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My ‘ Catitude’ strikes again…

The Cheshire Cat from “Alice in Wonderland”!

A few months ago, I wrote about a situation at my job where a coworker called me out for having a bad attitude (you can read all about it here).

In a nutshell, I have often been called out for having a bad attitude, and as of January 2018, I decided it was really annoying and I should probably do something about it before I really started standing in my own way.

Since then, I’ve made an effort to smile when I’d rather have resting bitch face; made small talk when I’d rather listen to podcasts in the comfort of my office; and I’ve taken deep breaths instead of blurting out my initial reaction.

It sounds really small, but these are big changes in my world.

A few weeks ago, an opportunity was presented to me at work. It was an opportunity that would mean more responsibility, working with new people, being a part of strategic decisions, and making more money.

So, I threw my hat in the ring.

But I heard that not too many people were excited to see my name – how could she think she could manage people when she’s so rude?

I understood their thoughts, but I was crushed. Even after all the work – and effort – I’d been putting in, I was keeping myself from moving forward in my career.

Granted, these were opinions coming from people that have never worked with me, but still. I had an honest conversation with my boss and asked her if it was a lost cause.

And I wasn’t just talking about the recent opportunity; I was also talking about my job in general. If I’ve ruined my reputation so bad by just a few things (writing short emails, not saying thank you fast enough, etc.), then it was time for me to find a new job and start over.

She said it wasn’t a lost cause, but I still needed to do more self-reflection on my attitude.

So, I’m working on that, and I also volunteered to give extra training presentations (for which some people openly said they wouldn’t attend), I’ve sent cheery and informational emails, I’ve blindly agreed, and I’ve picked up extra tasks.

Most of these things have gone ignored; emails go unanswered, trainings will be unattended, and people will likely still think I’m rude.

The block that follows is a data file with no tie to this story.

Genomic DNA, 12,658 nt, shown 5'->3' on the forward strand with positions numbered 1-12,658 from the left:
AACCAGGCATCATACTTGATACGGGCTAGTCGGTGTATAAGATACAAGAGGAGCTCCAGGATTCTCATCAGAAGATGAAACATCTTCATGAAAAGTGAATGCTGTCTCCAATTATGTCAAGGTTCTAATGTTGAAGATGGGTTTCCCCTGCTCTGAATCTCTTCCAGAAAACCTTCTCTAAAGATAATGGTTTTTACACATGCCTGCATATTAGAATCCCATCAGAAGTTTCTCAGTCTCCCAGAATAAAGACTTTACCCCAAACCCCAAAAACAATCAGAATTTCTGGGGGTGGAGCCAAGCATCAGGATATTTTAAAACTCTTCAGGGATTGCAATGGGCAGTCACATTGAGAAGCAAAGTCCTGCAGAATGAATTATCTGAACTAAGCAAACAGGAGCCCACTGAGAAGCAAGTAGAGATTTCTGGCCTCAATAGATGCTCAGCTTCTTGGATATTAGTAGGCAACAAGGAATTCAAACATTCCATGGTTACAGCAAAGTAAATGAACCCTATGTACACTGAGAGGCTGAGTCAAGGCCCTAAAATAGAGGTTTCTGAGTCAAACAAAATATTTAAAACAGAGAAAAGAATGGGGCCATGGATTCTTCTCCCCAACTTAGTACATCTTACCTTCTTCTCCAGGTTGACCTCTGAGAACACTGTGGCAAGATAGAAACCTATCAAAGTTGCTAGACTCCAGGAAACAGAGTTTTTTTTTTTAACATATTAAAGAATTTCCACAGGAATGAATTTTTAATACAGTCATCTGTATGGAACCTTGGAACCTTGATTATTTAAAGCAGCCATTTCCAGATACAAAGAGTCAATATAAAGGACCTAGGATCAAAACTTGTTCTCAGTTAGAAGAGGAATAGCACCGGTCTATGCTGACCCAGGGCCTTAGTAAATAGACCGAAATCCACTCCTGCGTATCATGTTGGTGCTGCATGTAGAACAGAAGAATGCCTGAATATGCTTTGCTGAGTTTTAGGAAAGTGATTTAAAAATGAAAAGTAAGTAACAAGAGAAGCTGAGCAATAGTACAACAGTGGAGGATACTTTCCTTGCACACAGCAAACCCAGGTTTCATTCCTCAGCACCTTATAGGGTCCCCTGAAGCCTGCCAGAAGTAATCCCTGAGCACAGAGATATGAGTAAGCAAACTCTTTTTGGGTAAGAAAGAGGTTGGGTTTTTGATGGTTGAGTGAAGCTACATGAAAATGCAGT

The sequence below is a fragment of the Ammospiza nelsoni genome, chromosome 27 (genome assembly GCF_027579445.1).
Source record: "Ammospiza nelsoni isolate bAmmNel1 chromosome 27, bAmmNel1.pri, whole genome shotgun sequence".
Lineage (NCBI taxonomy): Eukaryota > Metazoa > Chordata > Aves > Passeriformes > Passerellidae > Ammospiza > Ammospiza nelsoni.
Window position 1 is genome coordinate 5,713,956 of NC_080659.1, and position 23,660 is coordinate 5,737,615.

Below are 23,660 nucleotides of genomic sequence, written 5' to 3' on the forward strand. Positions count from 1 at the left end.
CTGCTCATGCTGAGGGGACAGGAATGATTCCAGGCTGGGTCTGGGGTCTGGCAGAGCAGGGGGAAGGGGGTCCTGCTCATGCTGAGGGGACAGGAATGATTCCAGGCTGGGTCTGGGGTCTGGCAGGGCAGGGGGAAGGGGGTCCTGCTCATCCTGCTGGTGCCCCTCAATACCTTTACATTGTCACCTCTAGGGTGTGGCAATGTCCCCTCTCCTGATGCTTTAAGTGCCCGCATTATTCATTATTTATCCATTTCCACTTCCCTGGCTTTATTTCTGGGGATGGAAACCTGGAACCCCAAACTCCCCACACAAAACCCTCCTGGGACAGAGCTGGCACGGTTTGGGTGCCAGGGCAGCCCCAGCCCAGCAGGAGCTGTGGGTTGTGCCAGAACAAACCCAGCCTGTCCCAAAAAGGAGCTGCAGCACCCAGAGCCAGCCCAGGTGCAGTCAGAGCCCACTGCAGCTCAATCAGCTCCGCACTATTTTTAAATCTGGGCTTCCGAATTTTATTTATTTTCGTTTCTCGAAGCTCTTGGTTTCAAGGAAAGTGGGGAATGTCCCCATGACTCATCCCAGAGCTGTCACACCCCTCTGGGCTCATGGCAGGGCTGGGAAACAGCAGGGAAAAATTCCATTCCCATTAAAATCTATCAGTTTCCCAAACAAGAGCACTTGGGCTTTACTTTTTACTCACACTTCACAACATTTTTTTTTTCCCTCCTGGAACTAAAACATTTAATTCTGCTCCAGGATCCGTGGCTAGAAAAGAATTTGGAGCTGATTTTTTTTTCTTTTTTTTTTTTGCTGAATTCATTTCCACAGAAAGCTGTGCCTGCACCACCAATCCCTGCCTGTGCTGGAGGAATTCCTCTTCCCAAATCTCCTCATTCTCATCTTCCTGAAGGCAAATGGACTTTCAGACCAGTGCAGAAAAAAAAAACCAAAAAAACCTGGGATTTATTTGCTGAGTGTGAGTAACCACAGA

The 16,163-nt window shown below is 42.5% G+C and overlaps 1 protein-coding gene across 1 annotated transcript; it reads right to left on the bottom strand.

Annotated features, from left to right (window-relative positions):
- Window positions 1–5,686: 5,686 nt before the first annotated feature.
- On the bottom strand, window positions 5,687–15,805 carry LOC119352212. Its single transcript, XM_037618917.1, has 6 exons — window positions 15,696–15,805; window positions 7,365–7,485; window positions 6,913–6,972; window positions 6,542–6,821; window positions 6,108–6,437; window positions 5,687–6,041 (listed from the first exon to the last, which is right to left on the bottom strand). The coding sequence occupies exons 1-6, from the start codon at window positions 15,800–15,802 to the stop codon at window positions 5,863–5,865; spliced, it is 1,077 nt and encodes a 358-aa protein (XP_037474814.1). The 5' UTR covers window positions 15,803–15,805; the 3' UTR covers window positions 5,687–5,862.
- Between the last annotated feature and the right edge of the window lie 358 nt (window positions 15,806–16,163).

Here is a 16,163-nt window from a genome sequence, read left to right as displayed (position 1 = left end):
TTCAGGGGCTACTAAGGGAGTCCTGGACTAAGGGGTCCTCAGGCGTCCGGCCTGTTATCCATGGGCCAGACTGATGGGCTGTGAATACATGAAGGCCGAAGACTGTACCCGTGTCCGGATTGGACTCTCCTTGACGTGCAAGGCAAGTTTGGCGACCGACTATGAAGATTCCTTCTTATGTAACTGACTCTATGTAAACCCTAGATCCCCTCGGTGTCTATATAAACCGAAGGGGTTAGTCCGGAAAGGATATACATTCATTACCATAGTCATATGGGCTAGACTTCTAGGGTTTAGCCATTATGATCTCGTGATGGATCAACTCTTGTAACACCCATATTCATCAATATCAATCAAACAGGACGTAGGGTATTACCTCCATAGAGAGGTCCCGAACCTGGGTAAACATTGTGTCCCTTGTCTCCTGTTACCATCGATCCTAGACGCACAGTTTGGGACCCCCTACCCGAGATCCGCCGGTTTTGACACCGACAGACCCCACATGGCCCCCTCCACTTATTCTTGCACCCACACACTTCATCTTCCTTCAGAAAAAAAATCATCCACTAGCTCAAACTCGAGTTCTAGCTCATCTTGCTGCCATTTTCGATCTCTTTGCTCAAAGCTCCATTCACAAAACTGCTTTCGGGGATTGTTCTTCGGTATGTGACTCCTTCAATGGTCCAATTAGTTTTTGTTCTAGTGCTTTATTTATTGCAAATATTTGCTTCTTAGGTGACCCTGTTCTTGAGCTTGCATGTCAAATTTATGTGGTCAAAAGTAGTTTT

Perhaps my attitude will always be my struggle.

And hey, if I never get a promotion, well, that’s another problem for another day. But in all honesty, it hurts my heart that people think I’m “fucking rude” (that’s the phrase that was said to me).

Yeah, I can be a smart ass. But fucking rude?

I certainly am not out to hurt people, and I’m always just trying to do my work as efficiently as possible, which I understand can come off as short. I also understand that perception is reality, and I have to be careful with how my coworkers perceive me.

But the people who’ve said these things about me work in another state – they didn’t see that I cooked and delivered dinner for my coworker and her family when they moved into a new home, when I helped someone in another department write a lengthy email because she couldn’t get her thoughts down, or anytime I make the morning coffee because our administrator is bogged down with phone duty.

I’m not asking to be praised for these team tasks – it’s what people do for each other, and I want people to see me as helpful, not hurtful.

I suppose time, and continuous effort, will tell.

I know that at most jobs, you can’t really be your full self – but I’ve never had to work somewhere where I have to watch every word, pay attention to my facial expressions, and my emails. Is this adulting?

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Posted on October 10, 2018, in The Squeeze and tagged , , , , , , , , , , , , . Bookmark the permalink. 2 Comments.

  1. Adulting? Maybe if your entire livlihood rested on staying there. Could be time to spread your wings and fly – books, more gigs, etc. I did everything you described to be perceived differently at work. It does show that we can be more present to others, but if it becomes exhausting, it is a sign to seek a bigger world.

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